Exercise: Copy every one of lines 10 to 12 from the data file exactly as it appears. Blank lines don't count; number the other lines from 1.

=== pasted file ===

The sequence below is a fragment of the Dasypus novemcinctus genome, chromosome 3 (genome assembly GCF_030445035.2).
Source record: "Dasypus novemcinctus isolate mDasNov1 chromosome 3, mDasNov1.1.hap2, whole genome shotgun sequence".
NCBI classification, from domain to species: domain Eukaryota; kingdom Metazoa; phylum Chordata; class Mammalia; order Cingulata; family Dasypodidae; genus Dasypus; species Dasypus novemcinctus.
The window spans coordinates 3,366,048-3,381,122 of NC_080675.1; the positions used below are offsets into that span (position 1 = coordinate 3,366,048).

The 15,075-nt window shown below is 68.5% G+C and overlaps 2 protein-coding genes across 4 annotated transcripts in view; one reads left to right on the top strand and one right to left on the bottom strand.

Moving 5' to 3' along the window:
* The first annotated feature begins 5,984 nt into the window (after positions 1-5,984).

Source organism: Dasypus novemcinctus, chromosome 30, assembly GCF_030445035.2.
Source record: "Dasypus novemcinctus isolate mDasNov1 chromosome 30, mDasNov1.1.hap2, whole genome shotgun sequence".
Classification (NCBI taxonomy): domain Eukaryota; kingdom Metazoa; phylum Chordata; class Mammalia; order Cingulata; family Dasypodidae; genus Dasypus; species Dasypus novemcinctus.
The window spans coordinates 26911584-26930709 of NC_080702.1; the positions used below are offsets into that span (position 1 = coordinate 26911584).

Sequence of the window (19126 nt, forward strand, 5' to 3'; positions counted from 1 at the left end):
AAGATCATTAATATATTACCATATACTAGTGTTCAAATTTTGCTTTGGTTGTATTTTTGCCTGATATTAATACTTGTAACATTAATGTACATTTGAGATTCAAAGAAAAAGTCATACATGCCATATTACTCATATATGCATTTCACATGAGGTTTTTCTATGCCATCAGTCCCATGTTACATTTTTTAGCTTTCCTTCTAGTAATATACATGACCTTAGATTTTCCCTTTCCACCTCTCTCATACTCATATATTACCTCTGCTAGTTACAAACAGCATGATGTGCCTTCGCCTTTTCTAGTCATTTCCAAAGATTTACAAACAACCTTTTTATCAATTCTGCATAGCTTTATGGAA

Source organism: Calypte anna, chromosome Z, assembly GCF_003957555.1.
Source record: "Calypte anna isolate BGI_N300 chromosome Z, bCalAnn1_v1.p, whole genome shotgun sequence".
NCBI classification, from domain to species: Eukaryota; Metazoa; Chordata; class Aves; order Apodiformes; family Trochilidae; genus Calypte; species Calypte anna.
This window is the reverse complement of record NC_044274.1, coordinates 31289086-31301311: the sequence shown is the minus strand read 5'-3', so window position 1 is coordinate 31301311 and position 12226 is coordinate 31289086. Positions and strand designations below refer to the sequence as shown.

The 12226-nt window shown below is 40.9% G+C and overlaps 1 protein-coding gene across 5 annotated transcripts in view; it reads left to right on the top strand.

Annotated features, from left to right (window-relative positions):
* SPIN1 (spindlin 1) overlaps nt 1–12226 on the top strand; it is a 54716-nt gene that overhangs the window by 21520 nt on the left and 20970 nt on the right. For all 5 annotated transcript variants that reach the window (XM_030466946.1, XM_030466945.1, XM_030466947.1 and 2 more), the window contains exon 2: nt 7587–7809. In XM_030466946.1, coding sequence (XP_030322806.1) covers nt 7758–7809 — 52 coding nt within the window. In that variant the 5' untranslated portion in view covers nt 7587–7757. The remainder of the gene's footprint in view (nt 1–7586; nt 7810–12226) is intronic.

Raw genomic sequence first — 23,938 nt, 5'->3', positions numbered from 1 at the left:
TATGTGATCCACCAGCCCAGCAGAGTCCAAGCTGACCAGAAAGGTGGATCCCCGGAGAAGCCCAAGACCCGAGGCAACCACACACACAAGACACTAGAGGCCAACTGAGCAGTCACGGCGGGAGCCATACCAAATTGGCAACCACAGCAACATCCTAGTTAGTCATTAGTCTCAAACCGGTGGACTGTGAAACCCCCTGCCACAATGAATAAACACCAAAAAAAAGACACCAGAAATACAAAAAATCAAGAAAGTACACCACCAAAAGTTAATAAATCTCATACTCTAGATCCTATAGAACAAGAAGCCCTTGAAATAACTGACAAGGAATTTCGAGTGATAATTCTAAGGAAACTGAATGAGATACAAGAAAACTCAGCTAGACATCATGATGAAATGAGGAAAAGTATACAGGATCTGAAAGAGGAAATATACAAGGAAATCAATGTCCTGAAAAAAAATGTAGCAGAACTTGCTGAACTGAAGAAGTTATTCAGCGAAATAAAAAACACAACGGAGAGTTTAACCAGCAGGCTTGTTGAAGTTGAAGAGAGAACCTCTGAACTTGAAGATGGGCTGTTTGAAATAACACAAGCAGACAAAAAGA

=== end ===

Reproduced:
Classification (NCBI taxonomy): domain Eukaryota; kingdom Metazoa; phylum Chordata; class Mammalia; order Cingulata; family Dasypodidae; genus Dasypus; species Dasypus novemcinctus.
The window spans coordinates 26911584-26930709 of NC_080702.1; the positions used below are offsets into that span (position 1 = coordinate 26911584).

Sequence of the window (19126 nt, forward strand, 5' to 3'; positions counted from 1 at the left end):